The three most basic building blocks atop the electrical signal are the logic gates. At its simplest, a logic gate is a device that mediates the flow of current from the source to the ground. This device is graphically expressed where the letter (a) is positioned in the diagram below:
A gate is made of transistors that take in an input and produce an output. If the lightbulb is on, that means we have a positive output, a truth, a one. If the lightbulb is off, we have a negative, false, or zero output.
Take the simplest gate, the buffer gate. In order for the lightbulb to turn on, the input needs to tell the transistor to conduct the current to the ground. If the input is (1), the current will flow and the output will also be (1) – aka. the lightbulb will be on.
The next simplest gate is the NOT gate. The NOT gate inverts whatever input it is given. If the input is (1), it allows the current to flow. Given that electricity always chooses the path of least resistance, it takes the shortest path down through the transistor. As a result, it will not go through the light bulb and the input will be (0). On the other hand, if the input is (0), the current is forced to take the longer path and therefore turn on the light bulb.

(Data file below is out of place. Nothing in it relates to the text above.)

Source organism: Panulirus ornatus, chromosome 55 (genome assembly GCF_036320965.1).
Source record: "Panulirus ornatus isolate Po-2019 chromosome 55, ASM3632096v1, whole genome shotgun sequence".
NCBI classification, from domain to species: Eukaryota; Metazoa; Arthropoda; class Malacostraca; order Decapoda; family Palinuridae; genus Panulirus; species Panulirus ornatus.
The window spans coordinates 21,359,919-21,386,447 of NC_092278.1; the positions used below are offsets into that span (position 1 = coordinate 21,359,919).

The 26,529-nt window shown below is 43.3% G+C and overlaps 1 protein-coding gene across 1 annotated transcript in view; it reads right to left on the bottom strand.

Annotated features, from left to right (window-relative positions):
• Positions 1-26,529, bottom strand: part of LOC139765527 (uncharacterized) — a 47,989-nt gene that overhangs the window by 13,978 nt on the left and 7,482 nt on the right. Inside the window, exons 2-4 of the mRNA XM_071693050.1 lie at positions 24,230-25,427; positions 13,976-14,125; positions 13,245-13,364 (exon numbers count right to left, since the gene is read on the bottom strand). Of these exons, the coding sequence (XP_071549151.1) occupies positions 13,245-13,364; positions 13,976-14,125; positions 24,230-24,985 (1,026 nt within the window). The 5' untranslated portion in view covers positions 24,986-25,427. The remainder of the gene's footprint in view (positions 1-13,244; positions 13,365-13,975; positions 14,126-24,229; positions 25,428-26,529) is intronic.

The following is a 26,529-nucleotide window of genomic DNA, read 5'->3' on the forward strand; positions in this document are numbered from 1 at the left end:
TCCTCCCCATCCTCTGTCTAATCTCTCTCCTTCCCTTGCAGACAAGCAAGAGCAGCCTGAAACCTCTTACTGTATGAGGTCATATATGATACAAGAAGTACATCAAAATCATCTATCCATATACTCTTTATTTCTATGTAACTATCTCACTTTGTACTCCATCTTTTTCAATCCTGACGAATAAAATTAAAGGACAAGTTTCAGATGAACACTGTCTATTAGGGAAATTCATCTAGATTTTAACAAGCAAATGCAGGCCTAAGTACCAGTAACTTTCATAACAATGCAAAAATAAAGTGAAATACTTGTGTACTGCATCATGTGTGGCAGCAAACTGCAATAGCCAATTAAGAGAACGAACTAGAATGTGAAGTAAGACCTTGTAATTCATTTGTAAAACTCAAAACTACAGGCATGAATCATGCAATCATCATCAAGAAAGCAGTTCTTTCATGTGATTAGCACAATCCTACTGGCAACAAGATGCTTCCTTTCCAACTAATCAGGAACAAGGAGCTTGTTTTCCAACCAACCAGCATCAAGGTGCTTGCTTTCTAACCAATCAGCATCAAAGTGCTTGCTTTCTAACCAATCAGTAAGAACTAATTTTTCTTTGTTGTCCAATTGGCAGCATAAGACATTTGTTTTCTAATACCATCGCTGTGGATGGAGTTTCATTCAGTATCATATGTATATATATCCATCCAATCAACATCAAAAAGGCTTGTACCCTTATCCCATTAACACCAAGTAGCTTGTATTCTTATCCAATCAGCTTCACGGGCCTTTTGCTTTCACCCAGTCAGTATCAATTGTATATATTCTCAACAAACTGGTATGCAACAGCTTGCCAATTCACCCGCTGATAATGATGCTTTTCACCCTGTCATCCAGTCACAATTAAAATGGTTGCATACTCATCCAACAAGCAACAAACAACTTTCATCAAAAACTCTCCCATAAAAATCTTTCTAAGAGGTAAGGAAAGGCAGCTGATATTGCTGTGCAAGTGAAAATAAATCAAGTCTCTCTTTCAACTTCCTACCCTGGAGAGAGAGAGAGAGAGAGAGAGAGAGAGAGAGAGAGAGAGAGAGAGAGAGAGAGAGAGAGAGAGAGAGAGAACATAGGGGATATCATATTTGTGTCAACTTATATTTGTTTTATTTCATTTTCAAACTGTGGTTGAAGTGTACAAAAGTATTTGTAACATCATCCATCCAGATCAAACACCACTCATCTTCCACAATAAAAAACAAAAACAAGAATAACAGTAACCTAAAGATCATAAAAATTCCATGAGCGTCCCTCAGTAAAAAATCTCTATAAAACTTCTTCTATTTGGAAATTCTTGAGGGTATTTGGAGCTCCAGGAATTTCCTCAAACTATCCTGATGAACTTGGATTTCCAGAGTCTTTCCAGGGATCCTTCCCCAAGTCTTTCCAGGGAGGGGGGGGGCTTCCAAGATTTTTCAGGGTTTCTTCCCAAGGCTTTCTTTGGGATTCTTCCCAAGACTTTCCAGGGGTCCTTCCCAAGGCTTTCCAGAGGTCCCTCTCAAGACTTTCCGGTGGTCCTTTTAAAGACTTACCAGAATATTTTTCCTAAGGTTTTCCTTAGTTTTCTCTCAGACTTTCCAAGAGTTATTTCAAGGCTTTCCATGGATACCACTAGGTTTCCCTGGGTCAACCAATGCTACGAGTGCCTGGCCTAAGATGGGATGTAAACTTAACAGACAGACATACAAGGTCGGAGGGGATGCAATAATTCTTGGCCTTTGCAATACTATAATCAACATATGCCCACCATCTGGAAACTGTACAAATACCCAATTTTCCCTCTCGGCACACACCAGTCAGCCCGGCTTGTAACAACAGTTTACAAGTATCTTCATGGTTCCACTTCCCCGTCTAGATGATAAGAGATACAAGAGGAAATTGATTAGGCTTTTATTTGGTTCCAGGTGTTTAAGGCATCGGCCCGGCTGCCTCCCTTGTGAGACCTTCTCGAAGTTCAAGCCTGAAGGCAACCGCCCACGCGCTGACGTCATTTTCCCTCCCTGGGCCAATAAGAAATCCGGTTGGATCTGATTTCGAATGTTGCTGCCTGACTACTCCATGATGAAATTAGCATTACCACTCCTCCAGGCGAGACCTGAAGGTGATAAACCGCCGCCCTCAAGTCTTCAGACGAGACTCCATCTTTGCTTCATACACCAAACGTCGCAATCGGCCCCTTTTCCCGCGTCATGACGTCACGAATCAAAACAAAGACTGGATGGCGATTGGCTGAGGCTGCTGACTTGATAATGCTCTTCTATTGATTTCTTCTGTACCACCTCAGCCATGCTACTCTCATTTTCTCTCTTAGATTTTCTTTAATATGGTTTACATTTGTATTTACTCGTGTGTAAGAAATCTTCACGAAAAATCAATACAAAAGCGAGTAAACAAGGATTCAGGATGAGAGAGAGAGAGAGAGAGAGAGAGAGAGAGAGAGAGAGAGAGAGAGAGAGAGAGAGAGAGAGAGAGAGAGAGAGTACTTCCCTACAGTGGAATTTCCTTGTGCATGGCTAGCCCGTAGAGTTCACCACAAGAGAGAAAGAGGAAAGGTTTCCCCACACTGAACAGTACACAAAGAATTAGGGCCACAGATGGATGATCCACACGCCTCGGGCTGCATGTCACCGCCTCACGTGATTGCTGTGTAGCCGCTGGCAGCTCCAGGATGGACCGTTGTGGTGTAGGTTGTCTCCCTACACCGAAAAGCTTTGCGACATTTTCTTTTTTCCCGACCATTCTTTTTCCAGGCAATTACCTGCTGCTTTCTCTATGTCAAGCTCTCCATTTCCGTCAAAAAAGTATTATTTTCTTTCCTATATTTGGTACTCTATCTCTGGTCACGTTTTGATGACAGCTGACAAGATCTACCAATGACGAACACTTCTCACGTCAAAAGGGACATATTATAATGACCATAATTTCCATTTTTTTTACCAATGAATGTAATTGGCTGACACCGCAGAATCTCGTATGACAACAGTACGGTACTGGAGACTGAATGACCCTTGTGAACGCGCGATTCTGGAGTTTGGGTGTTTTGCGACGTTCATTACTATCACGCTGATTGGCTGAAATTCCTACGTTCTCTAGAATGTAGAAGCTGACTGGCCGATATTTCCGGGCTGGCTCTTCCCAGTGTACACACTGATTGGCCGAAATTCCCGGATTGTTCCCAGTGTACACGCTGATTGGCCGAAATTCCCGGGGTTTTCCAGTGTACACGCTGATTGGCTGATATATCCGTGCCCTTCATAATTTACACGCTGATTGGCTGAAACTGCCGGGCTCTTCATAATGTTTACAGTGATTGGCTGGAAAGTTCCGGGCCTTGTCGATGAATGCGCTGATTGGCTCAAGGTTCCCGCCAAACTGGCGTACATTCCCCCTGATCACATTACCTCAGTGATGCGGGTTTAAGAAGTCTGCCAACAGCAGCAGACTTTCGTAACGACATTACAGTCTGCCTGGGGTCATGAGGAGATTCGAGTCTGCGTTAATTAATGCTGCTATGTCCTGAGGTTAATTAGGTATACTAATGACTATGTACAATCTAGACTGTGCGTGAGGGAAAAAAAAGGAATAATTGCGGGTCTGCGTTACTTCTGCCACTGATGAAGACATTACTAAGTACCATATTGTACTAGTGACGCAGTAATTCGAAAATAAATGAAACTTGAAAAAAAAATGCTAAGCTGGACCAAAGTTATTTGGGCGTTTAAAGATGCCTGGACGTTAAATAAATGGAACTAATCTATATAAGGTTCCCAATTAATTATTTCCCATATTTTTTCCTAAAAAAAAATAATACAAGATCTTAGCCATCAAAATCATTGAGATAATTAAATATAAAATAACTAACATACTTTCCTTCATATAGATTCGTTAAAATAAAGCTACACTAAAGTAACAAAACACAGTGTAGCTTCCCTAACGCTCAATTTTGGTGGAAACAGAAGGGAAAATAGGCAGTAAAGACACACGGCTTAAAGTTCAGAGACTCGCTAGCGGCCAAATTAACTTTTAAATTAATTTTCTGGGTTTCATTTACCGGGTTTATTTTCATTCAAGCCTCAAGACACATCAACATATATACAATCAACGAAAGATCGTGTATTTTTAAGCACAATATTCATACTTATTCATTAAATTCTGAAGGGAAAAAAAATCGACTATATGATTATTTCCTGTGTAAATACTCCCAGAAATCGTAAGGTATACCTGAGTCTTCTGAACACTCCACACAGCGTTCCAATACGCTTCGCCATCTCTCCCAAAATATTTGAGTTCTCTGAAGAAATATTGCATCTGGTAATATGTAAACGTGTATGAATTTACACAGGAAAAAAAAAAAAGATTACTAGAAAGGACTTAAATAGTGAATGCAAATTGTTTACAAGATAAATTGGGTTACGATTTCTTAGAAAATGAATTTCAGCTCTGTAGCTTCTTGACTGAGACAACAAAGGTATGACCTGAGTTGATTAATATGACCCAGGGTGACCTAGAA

Moving on to the AND gate. Like the name indicates, the AND gate needs both the first AND the second input to be (1). If ant of its transistors is (0), the current will simply not flow through; producing a (0) output.
The OR gate only needs one of its inputs to be (1) in order for the current to flow. As long as one of the inputs is (1) the current flows through and the output is (1).
These are the most simple operations in boolean logic: AND, OR, and NOT. These are commonly represented using the following graphical system and equivalent truth tables.
Finally, it's worth noting that even though AND and OR are expressed as having two inputs, they can actually have more than two inputs. That being so, their logic remains the same.